In the absence of a definitive historical figure, then the search for Robin Hood relies on English Mediæval popular culture, specifically folklore, ballads and poetry. Shortly before Geoffrey Chaucer wrote ‘The Canterbury Tales’, one William Langland penned ‘The Vision of Piers Plowman’ in the second half of the 14th century. Within this Middle English verse is the first reference to ‘Robin Hood’ when a poorly educated parson confesses his ignorance of Latin saying:
‘I kan noght parfitly my Paternoster as the preest it syngeth, But Ikan rymes of Robyn Hood...’
A rough translation might be: ‘I cannot recite the Lord’s Prayer as the priest say it, but I know the rhymes of Robin Hood.’ As Professor of English Studies at the University of Oviedo, J. Rubén Valdés-Miyares, argues: ‘Putting Robin Hood’s name in an uneducated character’s mouth demonstrates that the legend would have been well known to most commoners, regardless of whether they could read or write’ (Valdés-Miyares, 2019).
By the 15th century the legend has developed into the more familiar rebellion against the Plantagenet ruling class. One of the oldest known written ballads, ‘Robin Hood and the Monk’ dates to around this time. It is the only early ballad to be set in Sherwood Forest and features one of the best-known members of the Merry Men, Little John. Yet, in this version the villain of the piece is not the Sheriff of Nottingham or ‘bad’ King John but the monk of the title, a corrupt figure who violates the sanctity of the church by betraying Robin to the sheriff. The monk’s subsequent murder by Little John and Much, another of the Merry Men, was justified because of the monk’s corruption and the death seemingly accepted by a Mediæval audience familiar with the brutal and violent punishments meted out to criminals and rebels  (Valdés-Miyares, 2019). Interestingly, these early Robin Hood ballads begin to show a turning of the tables in which the lower classes are able to punish the upper classes through trickery and violence.
It was also in the 15th century that one of the longest ballads, the aforementioned ‘A Lyttell Geste of Robyn Hode’, appears and spreads across England. This poem provides the first iteration of the notion of ‘stealing from the rich to give to the poor’ when Robin says: ‘If he be a pore man, Of my good he shall have some.’ It is in the Geste that Robin Hood is attributed the status of a Yeoman of the King. The term ‘yeoman’ is used in Mediæval literature to describe someone whose social standing was higher than a peasant but lower than a knight or man-at-arms . Despite his privileged position, Robin misses the forest and chooses to abandon the Royal court. The Geste has him become an administrator of justice and has him establish a code of conduct to protect commoners oppressed by a feudal regime while allowing the Merry Men to ‘beat and bind’ bishops, archbishops, and, above all, the loathed Sheriff of Nottingham. In the Geste the type of villains has clearly widened to include more figures at odds with the lower classes. As the legend developed it reflects the upsets to the social order that beset England from the 12th century civil war known as ‘The Anarchy’ through to the Black Death and Hundred Years’ War with France in the 14th century. The burden on the lower classes eventually led to the Peasants’ Revolt of 1381.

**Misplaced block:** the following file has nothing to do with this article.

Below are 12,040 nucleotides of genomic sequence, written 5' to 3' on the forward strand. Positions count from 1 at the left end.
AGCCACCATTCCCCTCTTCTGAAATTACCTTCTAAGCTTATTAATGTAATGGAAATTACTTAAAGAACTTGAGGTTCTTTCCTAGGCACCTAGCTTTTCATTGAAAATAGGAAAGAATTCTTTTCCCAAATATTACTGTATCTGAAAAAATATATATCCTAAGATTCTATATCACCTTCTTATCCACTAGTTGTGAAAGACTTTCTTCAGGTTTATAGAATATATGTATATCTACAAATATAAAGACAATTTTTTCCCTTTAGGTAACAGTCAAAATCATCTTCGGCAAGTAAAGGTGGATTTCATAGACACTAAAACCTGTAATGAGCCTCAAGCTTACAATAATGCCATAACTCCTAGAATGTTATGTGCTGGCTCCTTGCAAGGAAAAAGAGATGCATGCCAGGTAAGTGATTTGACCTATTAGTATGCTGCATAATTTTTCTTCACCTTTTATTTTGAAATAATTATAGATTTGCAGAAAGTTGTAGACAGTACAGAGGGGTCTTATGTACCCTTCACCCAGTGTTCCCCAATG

By the 16th century Robin Hood was becoming a fashionable rogue for even royalty and nobility to celebrate. A story from 1510 claims that Henry VIII of England, then barely 18, dressed up like Robin Hood and burst into the bedchamber of his new wife, Catherine of Aragon (Valdés-Miyares, 2019). It is also during this period that new characters appear in the story, most famously Friar Tuck and Robin’s love interest, Maid Marion. It is thanks to Elizabethan playwright, Anthony Munday, that the outlaw is reinvented as a nobleman, namely Robert, Earl of Huntingdon who, having been disinherited by his uncle, flees to the forest to become ‘Robin Hood’. Munday was responsible for setting the tale in the reign of Richard I, the Lionheart. This not only pitted our hero against the king’s younger brother, John, but setting has become the popular basis for later retellings by subsequent authors. As Professor Valdés-Miyares puts it: ‘No longer was Robin Hood a yeoman; he had been gentrified for new audiences’ (Valdés-Miyares, 2019).